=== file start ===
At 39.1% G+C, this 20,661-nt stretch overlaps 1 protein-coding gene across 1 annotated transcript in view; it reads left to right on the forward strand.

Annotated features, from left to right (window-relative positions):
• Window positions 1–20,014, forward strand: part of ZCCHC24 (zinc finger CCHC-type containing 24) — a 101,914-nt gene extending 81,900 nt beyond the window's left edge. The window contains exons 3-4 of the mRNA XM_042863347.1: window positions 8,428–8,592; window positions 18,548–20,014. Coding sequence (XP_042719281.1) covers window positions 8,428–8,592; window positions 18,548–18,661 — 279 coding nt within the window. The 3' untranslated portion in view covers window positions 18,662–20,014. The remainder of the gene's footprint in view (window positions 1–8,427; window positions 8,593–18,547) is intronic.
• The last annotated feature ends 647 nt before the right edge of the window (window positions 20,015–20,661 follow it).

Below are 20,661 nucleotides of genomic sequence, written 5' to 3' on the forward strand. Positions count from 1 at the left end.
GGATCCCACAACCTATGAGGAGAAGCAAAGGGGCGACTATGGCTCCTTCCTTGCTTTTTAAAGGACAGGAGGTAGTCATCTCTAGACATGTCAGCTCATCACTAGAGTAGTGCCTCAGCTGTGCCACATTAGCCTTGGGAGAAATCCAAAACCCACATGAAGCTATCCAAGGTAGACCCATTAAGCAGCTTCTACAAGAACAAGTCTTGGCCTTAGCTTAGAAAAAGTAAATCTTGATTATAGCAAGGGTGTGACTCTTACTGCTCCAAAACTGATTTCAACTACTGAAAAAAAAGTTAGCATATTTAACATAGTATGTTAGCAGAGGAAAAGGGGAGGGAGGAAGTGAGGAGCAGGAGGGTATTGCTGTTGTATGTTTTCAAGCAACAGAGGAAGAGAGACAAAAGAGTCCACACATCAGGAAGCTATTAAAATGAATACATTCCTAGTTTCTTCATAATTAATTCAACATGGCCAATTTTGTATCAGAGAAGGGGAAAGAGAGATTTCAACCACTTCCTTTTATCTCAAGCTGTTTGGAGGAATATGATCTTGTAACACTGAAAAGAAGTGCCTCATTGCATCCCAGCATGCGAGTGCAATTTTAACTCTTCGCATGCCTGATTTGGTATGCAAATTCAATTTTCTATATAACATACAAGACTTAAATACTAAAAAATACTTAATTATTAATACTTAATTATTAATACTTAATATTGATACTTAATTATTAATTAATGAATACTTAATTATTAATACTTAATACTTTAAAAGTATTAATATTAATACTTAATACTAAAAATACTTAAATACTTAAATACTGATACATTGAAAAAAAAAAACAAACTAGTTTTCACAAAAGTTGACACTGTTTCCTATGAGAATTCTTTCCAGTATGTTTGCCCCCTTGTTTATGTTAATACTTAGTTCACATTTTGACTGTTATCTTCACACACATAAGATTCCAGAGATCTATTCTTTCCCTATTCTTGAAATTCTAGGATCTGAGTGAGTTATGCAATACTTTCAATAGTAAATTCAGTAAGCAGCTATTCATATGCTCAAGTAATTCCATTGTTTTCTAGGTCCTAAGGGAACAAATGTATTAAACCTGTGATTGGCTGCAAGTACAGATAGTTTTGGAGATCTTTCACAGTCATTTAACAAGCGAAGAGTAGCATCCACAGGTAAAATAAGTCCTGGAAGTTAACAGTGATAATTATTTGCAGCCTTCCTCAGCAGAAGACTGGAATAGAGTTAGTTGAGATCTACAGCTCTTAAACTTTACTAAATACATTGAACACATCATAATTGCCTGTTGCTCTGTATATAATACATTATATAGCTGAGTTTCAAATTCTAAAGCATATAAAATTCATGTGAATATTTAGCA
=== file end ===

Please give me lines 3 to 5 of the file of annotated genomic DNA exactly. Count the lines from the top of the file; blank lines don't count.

• Window positions 1–20,014, forward strand: part of ZCCHC24 (zinc finger CCHC-type containing 24) — a 101,914-nt gene extending 81,900 nt beyond the window's left edge. The window contains exons 3-4 of the mRNA XM_042863347.1: window positions 8,428–8,592; window positions 18,548–20,014. Coding sequence (XP_042719281.1) covers window positions 8,428–8,592; window positions 18,548–18,661 — 279 coding nt within the window. The 3' untranslated portion in view covers window positions 18,662–20,014. The remainder of the gene's footprint in view (window positions 1–8,427; window positions 8,593–18,547) is intronic.
• The last annotated feature ends 647 nt before the right edge of the window (window positions 20,015–20,661 follow it).

Below are 20,661 nucleotides of genomic sequence, written 5' to 3' on the forward strand. Positions count from 1 at the left end.